Fixing Failed States: A Framework for Rebuilding a Fractured WorldAshraf Ghani and Clare Lockhart. NY: Oxford UP, Oct 2009/272p/$16.95pb. Two former World Bank officials and UN advisors argue for a reorientation in the international response to create capable states. First published in May 2008 (254p/$24.95), this paperback edition adds a new preface.      (WORLD POLITICS * FAILED STATES)
Guerilla Diplomacy: Rethinking International Relations.  Daryl Copeland (USC Center on Public Diplomacy and U of Toronto Centre for International Studies).  Boulder, CO: Lynne Rienner, 2009, 311p, $26.50pb.  Heralds the emergence of a new diplomacy tuned to the demands of today’s interconnected, technology-driven world.  Views the modern diplomat as able to engage with a plethora of new international actors as well as happy to mix with the general population.  Provides tools for framing and managing issues ranging from climate change to weapons of mass destruction.       (DIPLOMACY IN TRANSITION * “GUERRILA DIPLOMACY”)
The Obama Moment: European and American Perspectives.  Edited by Álvaro de Vasconcelos (director, EU Institute for Security Studies) andMarcin Zaborowski (director EUISS transatlantic program).  European Union Institute for Security Studies (dist by Brookings Institution Press), May 2010/248p/$18.95pb.  Analyzes topical issues facing agendas of the EU and the US: multilateralism, economy, disarmament, climate change, Iraq, Iran, Afghanistan, Russia, Africa, and the Israeli-Palestinian conflict. Advocates taking advantage of the “Obama moment” to move towards “a new paradigm of the EU-US relationship” and NATO’s role within it that would that takes account of the fact that the West needs “the Rest” to deal with the most pressing issues of our time.              (WORLD FUTURES * EU-US RELATIONS)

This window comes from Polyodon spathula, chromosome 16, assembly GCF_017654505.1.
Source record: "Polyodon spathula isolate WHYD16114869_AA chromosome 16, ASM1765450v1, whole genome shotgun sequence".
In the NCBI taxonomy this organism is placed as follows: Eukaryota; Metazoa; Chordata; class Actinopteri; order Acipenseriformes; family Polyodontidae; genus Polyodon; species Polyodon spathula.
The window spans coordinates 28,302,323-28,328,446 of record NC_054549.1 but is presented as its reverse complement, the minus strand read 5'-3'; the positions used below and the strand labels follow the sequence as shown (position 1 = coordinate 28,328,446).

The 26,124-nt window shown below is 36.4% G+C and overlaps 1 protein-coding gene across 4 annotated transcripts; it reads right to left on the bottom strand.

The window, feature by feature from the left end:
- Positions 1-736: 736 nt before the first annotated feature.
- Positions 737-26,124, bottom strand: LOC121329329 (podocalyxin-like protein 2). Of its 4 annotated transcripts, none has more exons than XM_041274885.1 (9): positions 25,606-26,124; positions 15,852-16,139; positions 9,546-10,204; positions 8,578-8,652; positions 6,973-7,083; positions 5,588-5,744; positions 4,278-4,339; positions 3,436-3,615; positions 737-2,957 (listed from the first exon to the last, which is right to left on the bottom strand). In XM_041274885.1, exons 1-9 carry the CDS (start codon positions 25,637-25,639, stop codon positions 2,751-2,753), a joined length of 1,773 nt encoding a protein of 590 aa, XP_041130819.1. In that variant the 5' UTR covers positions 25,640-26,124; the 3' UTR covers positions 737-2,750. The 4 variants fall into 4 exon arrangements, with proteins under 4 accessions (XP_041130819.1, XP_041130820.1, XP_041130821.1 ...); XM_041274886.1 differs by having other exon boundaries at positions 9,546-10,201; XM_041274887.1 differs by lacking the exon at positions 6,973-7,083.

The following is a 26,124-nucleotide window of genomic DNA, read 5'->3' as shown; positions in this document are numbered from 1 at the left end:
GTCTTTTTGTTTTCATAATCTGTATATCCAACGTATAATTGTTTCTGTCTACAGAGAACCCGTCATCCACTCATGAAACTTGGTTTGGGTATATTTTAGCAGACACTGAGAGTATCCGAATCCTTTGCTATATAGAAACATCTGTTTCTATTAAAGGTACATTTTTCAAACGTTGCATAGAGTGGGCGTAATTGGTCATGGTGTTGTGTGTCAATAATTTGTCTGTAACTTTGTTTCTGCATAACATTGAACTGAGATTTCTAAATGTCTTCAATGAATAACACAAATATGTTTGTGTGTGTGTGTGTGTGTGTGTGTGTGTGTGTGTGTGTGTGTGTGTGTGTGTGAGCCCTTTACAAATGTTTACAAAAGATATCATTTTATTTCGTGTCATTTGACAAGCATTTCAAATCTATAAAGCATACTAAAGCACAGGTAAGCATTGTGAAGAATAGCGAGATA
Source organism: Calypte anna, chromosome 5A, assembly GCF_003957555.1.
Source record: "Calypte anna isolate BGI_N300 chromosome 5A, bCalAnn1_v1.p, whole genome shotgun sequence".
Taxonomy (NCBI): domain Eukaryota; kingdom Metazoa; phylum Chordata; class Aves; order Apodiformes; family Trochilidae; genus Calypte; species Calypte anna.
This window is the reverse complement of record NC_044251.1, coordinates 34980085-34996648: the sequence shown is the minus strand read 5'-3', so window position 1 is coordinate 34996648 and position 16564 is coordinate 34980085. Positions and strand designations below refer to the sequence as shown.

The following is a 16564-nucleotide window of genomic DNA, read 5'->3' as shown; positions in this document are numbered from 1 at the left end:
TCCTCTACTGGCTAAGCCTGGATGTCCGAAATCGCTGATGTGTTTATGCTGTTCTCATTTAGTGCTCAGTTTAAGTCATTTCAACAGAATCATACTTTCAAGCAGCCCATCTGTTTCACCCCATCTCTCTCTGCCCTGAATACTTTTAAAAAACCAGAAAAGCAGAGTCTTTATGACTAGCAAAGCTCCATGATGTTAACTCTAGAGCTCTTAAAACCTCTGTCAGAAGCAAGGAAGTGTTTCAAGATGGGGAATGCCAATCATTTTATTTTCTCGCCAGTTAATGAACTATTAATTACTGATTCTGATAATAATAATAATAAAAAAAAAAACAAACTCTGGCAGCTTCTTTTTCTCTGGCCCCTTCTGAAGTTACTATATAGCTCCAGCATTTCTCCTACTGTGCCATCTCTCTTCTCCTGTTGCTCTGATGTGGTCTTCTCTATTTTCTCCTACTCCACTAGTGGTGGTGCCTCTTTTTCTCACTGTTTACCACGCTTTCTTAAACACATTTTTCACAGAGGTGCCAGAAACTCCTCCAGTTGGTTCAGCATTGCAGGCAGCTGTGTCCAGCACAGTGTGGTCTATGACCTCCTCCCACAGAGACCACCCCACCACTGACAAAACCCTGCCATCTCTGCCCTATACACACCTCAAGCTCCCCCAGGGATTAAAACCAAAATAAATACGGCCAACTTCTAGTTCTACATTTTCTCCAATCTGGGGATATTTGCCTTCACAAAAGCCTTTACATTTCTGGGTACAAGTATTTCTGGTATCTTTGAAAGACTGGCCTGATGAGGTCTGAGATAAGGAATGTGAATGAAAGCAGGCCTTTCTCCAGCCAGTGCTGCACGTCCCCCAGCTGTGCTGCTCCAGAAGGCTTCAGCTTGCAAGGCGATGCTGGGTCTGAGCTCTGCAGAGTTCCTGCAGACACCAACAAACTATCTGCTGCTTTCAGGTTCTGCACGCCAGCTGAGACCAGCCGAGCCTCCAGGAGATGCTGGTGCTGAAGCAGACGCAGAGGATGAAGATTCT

The Art of Not Being Governed: An Anarchist History of Upland Southeast AsiaJames C. Scott (Prof of Pol Sci and Anthropology, Yale U). Yale U Press, Sept 2009/464p/$35. For 2000 years, the disparate groups that now reside in Zonia, a mountainous region the size of Europe that consists of portions of 7 Asian countries, have fled the projects of the organized state societies that surround them. This perspective redefines our views of Asian politics and demographics, and even what constitutes “civilization.”